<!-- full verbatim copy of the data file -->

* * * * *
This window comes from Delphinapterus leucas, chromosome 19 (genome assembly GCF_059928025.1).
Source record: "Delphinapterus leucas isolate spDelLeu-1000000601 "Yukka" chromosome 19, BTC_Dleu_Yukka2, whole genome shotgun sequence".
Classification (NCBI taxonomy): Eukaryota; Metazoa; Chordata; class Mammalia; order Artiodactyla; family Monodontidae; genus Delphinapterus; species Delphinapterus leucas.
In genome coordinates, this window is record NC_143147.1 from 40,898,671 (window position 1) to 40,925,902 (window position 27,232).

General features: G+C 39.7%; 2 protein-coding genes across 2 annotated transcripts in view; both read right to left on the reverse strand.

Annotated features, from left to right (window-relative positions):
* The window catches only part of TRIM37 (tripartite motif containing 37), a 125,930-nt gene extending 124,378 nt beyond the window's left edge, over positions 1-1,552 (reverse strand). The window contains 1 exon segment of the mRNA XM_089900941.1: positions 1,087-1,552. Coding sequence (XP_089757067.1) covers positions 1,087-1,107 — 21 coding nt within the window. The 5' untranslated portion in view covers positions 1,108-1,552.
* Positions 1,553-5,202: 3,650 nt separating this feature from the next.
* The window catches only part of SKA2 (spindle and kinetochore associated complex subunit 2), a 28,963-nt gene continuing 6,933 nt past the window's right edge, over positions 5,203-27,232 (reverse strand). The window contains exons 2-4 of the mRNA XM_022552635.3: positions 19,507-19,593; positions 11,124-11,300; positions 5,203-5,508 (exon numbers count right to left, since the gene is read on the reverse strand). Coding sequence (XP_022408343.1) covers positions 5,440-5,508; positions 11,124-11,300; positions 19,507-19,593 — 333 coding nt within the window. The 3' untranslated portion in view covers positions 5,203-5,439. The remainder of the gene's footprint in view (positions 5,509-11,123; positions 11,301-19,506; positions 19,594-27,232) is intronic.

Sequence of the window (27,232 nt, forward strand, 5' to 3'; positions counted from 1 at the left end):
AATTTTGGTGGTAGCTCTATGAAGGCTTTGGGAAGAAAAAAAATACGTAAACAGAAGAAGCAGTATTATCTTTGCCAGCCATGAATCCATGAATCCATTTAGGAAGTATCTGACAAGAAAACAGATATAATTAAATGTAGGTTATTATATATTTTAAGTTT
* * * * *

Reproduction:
This window comes from Delphinapterus leucas, chromosome 19 (genome assembly GCF_059928025.1).
Source record: "Delphinapterus leucas isolate spDelLeu-1000000601 "Yukka" chromosome 19, BTC_Dleu_Yukka2, whole genome shotgun sequence".
Classification (NCBI taxonomy): Eukaryota; Metazoa; Chordata; class Mammalia; order Artiodactyla; family Monodontidae; genus Delphinapterus; species Delphinapterus leucas.
In genome coordinates, this window is record NC_143147.1 from 40,898,671 (window position 1) to 40,925,902 (window position 27,232).

General features: G+C 39.7%; 2 protein-coding genes across 2 annotated transcripts in view; both read right to left on the reverse strand.

Annotated features, from left to right (window-relative positions):
* The window catches only part of TRIM37 (tripartite motif containing 37), a 125,930-nt gene extending 124,378 nt beyond the window's left edge, over positions 1-1,552 (reverse strand). The window contains 1 exon segment of the mRNA XM_089900941.1: positions 1,087-1,552. Coding sequence (XP_089757067.1) covers positions 1,087-1,107 — 21 coding nt within the window. The 5' untranslated portion in view covers positions 1,108-1,552.
* Positions 1,553-5,202: 3,650 nt separating this feature from the next.
* The window catches only part of SKA2 (spindle and kinetochore associated complex subunit 2), a 28,963-nt gene continuing 6,933 nt past the window's right edge, over positions 5,203-27,232 (reverse strand). The window contains exons 2-4 of the mRNA XM_022552635.3: positions 19,507-19,593; positions 11,124-11,300; positions 5,203-5,508 (exon numbers count right to left, since the gene is read on the reverse strand). Coding sequence (XP_022408343.1) covers positions 5,440-5,508; positions 11,124-11,300; positions 19,507-19,593 — 333 coding nt within the window. The 3' untranslated portion in view covers positions 5,203-5,439. The remainder of the gene's footprint in view (positions 5,509-11,123; positions 11,301-19,506; positions 19,594-27,232) is intronic.

Sequence of the window (27,232 nt, forward strand, 5' to 3'; positions counted from 1 at the left end):
AATTTTGGTGGTAGCTCTATGAAGGCTTTGGGAAGAAAAAAAATACGTAAACAGAAGAAGCAGTATTATCTTTGCCAGCCATGAATCCATGAATCCATTTAGGAAGTATCTGACAAGAAAACAGATATAATTAAATGTAGGTTATTATATATTTTAAGTTT